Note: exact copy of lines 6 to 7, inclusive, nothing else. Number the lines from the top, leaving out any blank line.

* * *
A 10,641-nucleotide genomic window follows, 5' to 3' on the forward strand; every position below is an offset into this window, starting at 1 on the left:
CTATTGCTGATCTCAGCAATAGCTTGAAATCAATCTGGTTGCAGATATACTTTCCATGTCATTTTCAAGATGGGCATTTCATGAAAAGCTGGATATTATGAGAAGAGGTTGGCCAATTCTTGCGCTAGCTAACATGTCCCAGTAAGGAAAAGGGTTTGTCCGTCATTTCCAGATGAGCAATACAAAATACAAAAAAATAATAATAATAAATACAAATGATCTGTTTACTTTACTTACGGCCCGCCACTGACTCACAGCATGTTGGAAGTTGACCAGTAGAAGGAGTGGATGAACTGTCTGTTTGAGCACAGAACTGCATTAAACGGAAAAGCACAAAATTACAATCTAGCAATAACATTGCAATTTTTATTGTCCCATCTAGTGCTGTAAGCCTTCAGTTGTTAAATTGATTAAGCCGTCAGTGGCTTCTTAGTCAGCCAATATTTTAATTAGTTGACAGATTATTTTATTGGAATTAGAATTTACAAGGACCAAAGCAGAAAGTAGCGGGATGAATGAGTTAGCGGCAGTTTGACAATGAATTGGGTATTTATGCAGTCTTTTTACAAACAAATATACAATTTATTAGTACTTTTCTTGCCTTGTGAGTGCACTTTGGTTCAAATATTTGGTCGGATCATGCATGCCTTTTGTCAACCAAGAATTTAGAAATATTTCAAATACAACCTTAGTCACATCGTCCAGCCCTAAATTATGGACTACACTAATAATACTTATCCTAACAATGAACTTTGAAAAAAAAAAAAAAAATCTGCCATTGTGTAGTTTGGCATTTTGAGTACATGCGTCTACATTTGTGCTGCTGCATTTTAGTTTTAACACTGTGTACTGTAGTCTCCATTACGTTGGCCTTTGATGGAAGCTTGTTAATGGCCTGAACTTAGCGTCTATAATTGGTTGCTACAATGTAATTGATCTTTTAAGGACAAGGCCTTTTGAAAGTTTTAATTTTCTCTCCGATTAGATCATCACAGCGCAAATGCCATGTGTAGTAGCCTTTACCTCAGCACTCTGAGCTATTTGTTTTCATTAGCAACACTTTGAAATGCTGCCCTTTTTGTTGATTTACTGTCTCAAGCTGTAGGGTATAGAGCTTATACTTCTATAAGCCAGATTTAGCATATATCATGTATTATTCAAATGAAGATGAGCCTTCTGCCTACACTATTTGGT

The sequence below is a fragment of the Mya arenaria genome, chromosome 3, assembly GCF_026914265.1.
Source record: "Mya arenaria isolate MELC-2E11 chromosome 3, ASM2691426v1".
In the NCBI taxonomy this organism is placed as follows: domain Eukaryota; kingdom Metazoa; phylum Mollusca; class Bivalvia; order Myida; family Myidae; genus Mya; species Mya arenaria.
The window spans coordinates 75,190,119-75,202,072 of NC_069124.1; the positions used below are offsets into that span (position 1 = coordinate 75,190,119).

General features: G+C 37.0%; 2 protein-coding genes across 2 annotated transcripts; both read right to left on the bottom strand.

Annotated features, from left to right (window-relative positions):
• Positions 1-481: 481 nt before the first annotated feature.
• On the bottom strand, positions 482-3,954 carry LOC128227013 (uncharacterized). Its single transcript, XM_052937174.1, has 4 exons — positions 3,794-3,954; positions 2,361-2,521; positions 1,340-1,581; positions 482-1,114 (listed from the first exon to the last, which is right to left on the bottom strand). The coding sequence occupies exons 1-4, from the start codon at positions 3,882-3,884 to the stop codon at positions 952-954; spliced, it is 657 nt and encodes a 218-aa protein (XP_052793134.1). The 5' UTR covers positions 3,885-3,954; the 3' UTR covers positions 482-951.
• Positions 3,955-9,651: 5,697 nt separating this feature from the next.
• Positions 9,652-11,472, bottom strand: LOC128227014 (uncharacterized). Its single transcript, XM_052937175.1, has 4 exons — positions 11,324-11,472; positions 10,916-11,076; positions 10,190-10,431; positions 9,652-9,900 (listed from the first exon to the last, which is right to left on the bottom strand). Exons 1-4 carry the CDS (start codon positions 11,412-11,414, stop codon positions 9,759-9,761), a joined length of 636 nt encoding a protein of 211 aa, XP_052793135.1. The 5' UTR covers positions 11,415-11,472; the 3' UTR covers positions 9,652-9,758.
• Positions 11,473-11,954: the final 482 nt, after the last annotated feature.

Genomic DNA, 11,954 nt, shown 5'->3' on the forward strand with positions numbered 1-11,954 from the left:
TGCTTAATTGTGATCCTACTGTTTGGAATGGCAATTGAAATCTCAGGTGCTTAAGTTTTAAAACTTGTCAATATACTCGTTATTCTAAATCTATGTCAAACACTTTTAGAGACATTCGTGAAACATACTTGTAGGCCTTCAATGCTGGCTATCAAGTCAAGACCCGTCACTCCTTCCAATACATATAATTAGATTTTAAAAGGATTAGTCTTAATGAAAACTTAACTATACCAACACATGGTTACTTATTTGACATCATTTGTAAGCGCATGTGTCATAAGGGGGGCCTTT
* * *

The window spans coordinates 75,190,119-75,202,072 of NC_069124.1; the positions used below are offsets into that span (position 1 = coordinate 75,190,119).

General features: G+C 37.0%; 2 protein-coding genes across 2 annotated transcripts; both read right to left on the bottom strand.